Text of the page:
ACLU Shifts Away from Defending Free Speech, to Favoring Censorship

aclu-shifts-away-from-defending-free-speech,-to-favoring-censorship

The American Civil Liberties Union (ACLU) has long been a bedrock of defending the basic constitutional rights of American citizens, but in recent years it has begun the shift away from some of these core fundamentals and has instead become a weapon in the culture wars. This latest episode is shocking, but speaks volumes about the scorched earth mentality of ‘woke’ identity politics which is currently devouring the Left in America, and if left unchecked, it threatens to upend many of the traditions and values enshrined in the United States Constitution.



Glenn Greenwald writes on Substack about “The Ongoing Death of Free Speech: Prominent ACLU Lawyer Cheers Suppression of a New Book.”

Free speech has always been more than a Constitutional guarantee: it’s also a crucial societal value. And it’s more imperiled than ever.




One of the effects of the ensuing intense controversies was that I was unable to finish an article I had been working on for months at the time: a lengthy, deeply reported examination of the internal war engulfing the ACLU, fueled by a raging conflict between its more traditional lawyers who still believe in the primacy of free speech and the need to defend it and the newer political liberal activists and lawyers who do not.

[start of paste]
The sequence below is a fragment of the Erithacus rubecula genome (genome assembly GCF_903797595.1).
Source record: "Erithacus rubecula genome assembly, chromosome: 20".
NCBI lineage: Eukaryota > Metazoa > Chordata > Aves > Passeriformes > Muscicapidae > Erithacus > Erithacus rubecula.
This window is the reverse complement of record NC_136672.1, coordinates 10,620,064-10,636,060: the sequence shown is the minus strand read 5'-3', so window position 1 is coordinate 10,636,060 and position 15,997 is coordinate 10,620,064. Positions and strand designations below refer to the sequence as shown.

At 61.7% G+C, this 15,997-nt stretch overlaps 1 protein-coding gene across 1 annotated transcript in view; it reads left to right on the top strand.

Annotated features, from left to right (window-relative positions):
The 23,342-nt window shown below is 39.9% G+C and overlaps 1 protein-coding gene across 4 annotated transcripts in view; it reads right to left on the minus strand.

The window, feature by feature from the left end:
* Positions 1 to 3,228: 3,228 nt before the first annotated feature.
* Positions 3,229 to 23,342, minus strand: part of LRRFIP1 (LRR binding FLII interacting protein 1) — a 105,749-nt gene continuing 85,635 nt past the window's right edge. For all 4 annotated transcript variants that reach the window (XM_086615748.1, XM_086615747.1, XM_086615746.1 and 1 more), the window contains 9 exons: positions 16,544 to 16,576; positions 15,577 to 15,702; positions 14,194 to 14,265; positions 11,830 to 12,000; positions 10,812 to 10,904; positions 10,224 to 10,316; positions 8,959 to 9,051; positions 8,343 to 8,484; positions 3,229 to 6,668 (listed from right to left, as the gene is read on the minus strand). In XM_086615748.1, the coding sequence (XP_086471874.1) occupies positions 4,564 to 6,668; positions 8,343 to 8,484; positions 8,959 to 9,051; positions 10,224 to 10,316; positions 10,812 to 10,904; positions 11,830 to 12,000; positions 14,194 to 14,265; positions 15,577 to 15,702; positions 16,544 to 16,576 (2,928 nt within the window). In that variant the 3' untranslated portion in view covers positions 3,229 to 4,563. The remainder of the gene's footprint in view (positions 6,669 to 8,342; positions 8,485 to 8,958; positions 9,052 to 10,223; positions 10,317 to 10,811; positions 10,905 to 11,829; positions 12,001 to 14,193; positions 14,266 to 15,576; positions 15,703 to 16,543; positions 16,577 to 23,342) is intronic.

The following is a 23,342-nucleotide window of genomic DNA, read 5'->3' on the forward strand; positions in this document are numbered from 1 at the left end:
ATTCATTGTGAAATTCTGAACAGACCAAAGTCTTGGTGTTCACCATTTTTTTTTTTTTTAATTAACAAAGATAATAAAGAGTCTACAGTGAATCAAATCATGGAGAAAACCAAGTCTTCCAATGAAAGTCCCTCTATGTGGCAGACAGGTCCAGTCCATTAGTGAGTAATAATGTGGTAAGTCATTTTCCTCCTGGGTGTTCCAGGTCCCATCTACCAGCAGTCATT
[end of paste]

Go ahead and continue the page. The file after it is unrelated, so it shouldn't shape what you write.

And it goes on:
Among the people I interviewed was the organization’s long-time Executive Director, Anthony Romero, who was forced to navigate the post-Charlottesville controversy with a series of increasingly confusing statements designed to appease not only public and donor anger over the defense by ACLU lawyers of the right of white supremacists to march (after one killed a protester with his car) but also internal rage that ACLU lawyers took that free speech case. Romero insisted to me that the ACLU had not retreated from its historic commitment to free speech nor its resolve to avoid partisan politics despite a series of post-Charottesville memos and a highly-funded election campaign that certainly gave the opposite appearance.

Numerous ACLU staffers told me that one of the most vocal and effective advocates for a more “nuanced” free speech approach was Chase Strangio, the ACLU’s Deputy Director for Transgender Justice of its LGBT & HIV Project, who I also interviewed. I knew Strangio as an excellent lawyer who earned my admiration from his years of dedication representing WikiLeaks whistleblower Chelsea Manning, and I joined him once at the ACLU headquarters for a videotaped discussion of that case. A measure of Strangio’s massive influence is his inclusion in this year’s TIME 100 list, with a tribute from actress Laverne Cox.

(…) The recent protest by Spotify employees over Joe Rogan’s podcast was triggered in large part by his decision to invite Shrier onto his program. Many liberal employees inside the streaming service demanded this episode be removed. “Many LGBTQAI+/ally Spotifiers feel unwelcome and alienated because of leadership’s response in [Rogan’s] conversations,” was one of the questions posed to Spotify’s CEO at a tense staff-wide meeting, along with a demand to know why that program had not been deleted from the platform…

Continue this story at Substack

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